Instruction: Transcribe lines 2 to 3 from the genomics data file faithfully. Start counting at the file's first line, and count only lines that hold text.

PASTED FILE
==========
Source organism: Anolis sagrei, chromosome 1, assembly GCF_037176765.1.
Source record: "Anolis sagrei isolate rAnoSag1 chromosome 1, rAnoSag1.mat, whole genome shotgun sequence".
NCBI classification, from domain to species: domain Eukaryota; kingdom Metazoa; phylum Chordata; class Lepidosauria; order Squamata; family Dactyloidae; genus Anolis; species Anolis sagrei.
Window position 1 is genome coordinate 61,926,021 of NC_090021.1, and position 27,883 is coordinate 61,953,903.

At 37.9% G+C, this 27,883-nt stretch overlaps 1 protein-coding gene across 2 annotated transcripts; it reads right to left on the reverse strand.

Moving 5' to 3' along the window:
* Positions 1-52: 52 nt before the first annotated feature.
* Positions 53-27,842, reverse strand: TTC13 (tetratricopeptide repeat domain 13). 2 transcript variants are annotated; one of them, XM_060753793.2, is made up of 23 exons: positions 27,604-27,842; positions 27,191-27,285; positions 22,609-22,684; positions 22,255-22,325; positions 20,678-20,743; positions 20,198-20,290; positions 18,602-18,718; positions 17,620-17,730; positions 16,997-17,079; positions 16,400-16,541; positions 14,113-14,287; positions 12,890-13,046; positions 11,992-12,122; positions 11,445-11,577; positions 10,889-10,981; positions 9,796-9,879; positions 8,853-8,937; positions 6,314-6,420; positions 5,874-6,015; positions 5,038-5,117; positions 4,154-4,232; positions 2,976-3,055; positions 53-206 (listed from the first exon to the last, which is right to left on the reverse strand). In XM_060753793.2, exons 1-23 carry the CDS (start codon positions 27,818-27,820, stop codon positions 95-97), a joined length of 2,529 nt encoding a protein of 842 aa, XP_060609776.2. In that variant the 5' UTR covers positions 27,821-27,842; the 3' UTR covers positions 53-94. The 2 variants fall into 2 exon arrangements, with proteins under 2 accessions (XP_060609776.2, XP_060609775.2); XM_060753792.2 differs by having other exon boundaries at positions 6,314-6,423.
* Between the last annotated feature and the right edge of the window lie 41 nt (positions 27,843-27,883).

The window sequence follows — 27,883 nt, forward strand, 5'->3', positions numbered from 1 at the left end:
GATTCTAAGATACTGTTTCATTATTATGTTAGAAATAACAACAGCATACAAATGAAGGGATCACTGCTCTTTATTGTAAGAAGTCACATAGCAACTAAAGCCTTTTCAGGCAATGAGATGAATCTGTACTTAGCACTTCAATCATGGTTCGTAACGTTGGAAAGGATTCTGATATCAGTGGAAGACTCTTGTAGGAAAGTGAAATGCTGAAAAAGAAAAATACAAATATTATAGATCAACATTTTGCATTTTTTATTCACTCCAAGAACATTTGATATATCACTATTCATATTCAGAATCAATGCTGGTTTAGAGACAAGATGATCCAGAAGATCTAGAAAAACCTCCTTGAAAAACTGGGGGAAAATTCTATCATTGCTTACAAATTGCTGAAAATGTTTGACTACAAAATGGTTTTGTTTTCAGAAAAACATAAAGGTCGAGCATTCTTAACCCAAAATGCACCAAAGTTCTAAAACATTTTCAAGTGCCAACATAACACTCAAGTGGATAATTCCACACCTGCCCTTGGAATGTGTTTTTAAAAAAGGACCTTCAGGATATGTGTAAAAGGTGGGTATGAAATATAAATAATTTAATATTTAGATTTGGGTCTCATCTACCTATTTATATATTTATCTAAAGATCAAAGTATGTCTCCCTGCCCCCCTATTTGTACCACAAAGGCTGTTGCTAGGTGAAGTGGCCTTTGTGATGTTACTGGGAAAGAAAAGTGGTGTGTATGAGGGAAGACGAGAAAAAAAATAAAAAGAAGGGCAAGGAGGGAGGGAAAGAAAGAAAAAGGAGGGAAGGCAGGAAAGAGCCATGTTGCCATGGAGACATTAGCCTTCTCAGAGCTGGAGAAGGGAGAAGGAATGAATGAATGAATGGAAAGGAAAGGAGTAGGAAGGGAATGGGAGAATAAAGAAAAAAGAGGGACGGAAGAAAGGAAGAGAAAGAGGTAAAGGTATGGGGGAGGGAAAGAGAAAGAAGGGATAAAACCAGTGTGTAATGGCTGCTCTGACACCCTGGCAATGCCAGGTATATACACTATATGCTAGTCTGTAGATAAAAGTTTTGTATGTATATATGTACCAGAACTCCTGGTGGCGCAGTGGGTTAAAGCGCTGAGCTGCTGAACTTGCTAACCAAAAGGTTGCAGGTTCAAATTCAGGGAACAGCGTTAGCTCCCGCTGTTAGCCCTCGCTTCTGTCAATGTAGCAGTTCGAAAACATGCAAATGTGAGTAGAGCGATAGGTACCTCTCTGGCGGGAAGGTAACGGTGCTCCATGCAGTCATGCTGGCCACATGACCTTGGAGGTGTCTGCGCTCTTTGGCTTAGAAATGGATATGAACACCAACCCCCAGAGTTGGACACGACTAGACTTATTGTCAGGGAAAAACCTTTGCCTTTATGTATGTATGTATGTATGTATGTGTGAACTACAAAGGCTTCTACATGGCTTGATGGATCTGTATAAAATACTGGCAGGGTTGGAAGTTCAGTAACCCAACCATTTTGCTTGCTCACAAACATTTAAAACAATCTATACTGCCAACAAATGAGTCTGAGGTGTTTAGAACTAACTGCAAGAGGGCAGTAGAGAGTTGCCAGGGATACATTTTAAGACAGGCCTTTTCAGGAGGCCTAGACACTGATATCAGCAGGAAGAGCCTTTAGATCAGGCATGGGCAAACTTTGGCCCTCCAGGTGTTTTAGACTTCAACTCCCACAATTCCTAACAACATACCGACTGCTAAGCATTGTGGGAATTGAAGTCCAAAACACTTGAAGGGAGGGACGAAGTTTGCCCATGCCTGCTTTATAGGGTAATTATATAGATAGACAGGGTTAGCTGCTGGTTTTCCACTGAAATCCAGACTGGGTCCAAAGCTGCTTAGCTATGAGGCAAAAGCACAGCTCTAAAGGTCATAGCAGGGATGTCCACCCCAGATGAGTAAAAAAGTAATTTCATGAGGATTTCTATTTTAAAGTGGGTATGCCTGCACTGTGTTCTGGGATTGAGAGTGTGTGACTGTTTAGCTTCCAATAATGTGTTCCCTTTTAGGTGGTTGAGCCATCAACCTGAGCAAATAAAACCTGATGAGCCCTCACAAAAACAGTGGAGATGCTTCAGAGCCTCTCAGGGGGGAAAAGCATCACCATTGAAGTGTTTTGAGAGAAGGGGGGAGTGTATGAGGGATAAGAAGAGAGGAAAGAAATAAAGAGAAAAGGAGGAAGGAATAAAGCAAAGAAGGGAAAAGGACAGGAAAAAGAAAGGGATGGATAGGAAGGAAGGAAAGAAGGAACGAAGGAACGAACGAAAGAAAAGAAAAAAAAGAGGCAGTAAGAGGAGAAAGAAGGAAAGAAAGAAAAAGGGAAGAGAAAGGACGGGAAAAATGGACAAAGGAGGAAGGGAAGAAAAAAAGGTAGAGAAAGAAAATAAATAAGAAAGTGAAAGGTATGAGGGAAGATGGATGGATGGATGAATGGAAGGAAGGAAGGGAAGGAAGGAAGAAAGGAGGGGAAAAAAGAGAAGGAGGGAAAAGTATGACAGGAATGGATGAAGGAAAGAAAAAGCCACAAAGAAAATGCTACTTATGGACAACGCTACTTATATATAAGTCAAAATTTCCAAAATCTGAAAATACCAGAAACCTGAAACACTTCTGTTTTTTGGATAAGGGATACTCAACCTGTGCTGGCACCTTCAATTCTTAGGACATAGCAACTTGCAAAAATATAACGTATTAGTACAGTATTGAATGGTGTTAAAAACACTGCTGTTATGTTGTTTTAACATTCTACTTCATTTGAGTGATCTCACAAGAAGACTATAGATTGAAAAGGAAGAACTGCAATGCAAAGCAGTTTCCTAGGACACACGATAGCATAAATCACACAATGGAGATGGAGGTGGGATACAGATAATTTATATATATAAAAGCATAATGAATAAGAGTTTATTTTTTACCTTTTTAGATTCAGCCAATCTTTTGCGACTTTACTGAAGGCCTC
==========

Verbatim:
Source record: "Anolis sagrei isolate rAnoSag1 chromosome 1, rAnoSag1.mat, whole genome shotgun sequence".
NCBI classification, from domain to species: domain Eukaryota; kingdom Metazoa; phylum Chordata; class Lepidosauria; order Squamata; family Dactyloidae; genus Anolis; species Anolis sagrei.